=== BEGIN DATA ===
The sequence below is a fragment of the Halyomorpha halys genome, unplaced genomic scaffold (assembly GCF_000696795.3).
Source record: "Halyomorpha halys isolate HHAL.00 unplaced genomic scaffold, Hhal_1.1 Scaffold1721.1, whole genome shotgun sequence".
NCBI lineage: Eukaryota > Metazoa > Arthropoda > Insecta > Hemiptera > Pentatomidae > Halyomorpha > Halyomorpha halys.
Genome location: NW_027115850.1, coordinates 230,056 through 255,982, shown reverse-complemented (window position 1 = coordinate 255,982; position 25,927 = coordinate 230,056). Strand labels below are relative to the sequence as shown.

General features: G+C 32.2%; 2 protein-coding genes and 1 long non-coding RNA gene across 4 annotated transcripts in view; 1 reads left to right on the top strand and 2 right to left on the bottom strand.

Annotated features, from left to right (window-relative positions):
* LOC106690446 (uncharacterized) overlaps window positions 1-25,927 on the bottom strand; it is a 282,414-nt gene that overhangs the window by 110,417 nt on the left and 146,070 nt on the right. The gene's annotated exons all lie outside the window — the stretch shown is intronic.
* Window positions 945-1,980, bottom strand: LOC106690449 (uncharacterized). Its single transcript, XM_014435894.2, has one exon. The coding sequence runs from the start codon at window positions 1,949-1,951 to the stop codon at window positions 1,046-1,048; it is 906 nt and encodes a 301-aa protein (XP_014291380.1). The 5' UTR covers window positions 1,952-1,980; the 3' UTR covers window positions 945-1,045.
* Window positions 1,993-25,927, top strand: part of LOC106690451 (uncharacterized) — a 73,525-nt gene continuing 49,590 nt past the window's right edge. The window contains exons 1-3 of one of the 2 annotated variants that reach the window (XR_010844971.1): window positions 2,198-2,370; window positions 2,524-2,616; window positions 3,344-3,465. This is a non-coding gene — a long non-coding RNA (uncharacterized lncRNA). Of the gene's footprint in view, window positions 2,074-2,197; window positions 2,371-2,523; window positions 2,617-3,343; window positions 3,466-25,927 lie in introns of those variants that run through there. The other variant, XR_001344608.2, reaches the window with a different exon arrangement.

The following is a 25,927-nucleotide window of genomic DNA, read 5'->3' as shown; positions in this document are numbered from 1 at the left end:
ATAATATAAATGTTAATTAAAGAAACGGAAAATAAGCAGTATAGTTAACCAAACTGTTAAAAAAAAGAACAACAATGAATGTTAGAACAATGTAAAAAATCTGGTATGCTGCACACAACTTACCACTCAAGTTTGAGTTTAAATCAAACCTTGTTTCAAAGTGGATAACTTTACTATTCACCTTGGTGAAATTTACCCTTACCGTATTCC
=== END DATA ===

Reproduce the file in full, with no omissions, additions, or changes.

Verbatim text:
The sequence below is a fragment of the Halyomorpha halys genome, unplaced genomic scaffold (assembly GCF_000696795.3).
Source record: "Halyomorpha halys isolate HHAL.00 unplaced genomic scaffold, Hhal_1.1 Scaffold1721.1, whole genome shotgun sequence".
NCBI lineage: Eukaryota > Metazoa > Arthropoda > Insecta > Hemiptera > Pentatomidae > Halyomorpha > Halyomorpha halys.
Genome location: NW_027115850.1, coordinates 230,056 through 255,982, shown reverse-complemented (window position 1 = coordinate 255,982; position 25,927 = coordinate 230,056). Strand labels below are relative to the sequence as shown.

General features: G+C 32.2%; 2 protein-coding genes and 1 long non-coding RNA gene across 4 annotated transcripts in view; 1 reads left to right on the top strand and 2 right to left on the bottom strand.

Annotated features, from left to right (window-relative positions):
* LOC106690446 (uncharacterized) overlaps window positions 1-25,927 on the bottom strand; it is a 282,414-nt gene that overhangs the window by 110,417 nt on the left and 146,070 nt on the right. The gene's annotated exons all lie outside the window — the stretch shown is intronic.
* Window positions 945-1,980, bottom strand: LOC106690449 (uncharacterized). Its single transcript, XM_014435894.2, has one exon. The coding sequence runs from the start codon at window positions 1,949-1,951 to the stop codon at window positions 1,046-1,048; it is 906 nt and encodes a 301-aa protein (XP_014291380.1). The 5' UTR covers window positions 1,952-1,980; the 3' UTR covers window positions 945-1,045.
* Window positions 1,993-25,927, top strand: part of LOC106690451 (uncharacterized) — a 73,525-nt gene continuing 49,590 nt past the window's right edge. The window contains exons 1-3 of one of the 2 annotated variants that reach the window (XR_010844971.1): window positions 2,198-2,370; window positions 2,524-2,616; window positions 3,344-3,465. This is a non-coding gene — a long non-coding RNA (uncharacterized lncRNA). Of the gene's footprint in view, window positions 2,074-2,197; window positions 2,371-2,523; window positions 2,617-3,343; window positions 3,466-25,927 lie in introns of those variants that run through there. The other variant, XR_001344608.2, reaches the window with a different exon arrangement.

The following is a 25,927-nucleotide window of genomic DNA, read 5'->3' as shown; positions in this document are numbered from 1 at the left end:
ATAATATAAATGTTAATTAAAGAAACGGAAAATAAGCAGTATAGTTAACCAAACTGTTAAAAAAAAGAACAACAATGAATGTTAGAACAATGTAAAAAATCTGGTATGCTGCACACAACTTACCACTCAAGTTTGAGTTTAAATCAAACCTTGTTTCAAAGTGGATAACTTTACTATTCACCTTGGTGAAATTTACCCTTACCGTATTCC